Retrospective review of a prospective, multicenter study.Objective.
The purpose of this study was to assess the prevalence and severity of leg pain in adults with scoliosis and to assess whether surgery significantly improved leg pain compared with nonoperative management.Summary of Background Data.
Patients with adult scoliosis characteristically present with pain. The presence of leg pain is an independent predictor of a patient's choice for operative over nonoperative care.Methods.
Data were extracted from a prospective, multicenter database for adult spinal deformity. At enrollment and follow-up, patients complete the Oswestry Disability Index (ODI) and assessment of leg pain using the numerical rating scale (NRS) score, with 0 and 10 representing no pain and unbearable pain, respectively. Plan for operative or nonoperative treatment was made at enrollment. The vast majority of adult scoliosis patients seen in our surgical clinics have received nonoperative therapies and are being seen for a surgical evaluation. Patients are counseled regarding operative and nonoperative management options and are in general encouraged to maximize nonoperative treatments.Results.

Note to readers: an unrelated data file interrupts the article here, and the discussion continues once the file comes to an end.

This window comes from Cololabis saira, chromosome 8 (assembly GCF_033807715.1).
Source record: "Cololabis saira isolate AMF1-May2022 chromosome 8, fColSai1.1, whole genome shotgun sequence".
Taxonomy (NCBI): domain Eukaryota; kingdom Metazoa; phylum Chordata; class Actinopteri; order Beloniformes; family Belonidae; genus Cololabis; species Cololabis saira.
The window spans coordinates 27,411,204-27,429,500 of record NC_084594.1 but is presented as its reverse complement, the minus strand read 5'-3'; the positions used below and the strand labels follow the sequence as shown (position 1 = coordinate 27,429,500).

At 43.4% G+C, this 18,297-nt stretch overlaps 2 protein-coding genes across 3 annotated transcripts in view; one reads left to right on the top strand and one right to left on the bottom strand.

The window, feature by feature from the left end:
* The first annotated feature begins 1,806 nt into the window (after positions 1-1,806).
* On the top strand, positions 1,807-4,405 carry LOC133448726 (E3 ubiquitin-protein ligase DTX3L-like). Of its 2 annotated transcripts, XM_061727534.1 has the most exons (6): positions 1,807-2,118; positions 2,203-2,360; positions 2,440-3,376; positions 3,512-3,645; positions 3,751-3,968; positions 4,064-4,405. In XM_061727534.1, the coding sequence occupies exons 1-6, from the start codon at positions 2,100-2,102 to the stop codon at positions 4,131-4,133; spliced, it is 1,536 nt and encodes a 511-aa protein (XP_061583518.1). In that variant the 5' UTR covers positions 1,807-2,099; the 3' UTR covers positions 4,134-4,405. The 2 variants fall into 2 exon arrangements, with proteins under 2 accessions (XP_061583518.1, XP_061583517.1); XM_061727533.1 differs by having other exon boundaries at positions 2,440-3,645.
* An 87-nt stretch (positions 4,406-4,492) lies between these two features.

Two hundred eight (64%) of 326 adults with scoliosis had leg pain at presentation (mean NRS score = 4.7). Ninety-six patients with leg pain (46%) were managed operatively and 112 were treated nonoperatively. The operative group had higher baseline mean NRS score for leg pain (5.4 vs. 4.1, P < 0.001) and higher mean ODI (41 vs. 30, P < 0.001). At 2-year follow-up, nonoperative patients had no significant change in ODI or NRS score for leg pain (P = 0.2). In contrast, at 2-year follow-up surgically treated patients had significant improvement in mean NRS score for leg pain (5.4 vs. 2.2, P < 0.001) and ODI (41 vs. 24, P < 0.001). Compared with nonsurgically treated patients, at 2-year follow-up operative patients had lower mean NRS score for leg pain (2.2 vs. 3.8, P < 0.001) and mean ODI (24 vs. 31, P = 0.005).Conclusion.
Despite having started with significantly greater leg pain and disability, surgically treated patients at 2-year follow-up had significantly less leg pain and disability than nonoperatively treated patients. Surgical treatment has the potential to provide significant improvement of leg pain in adults with scoliosis.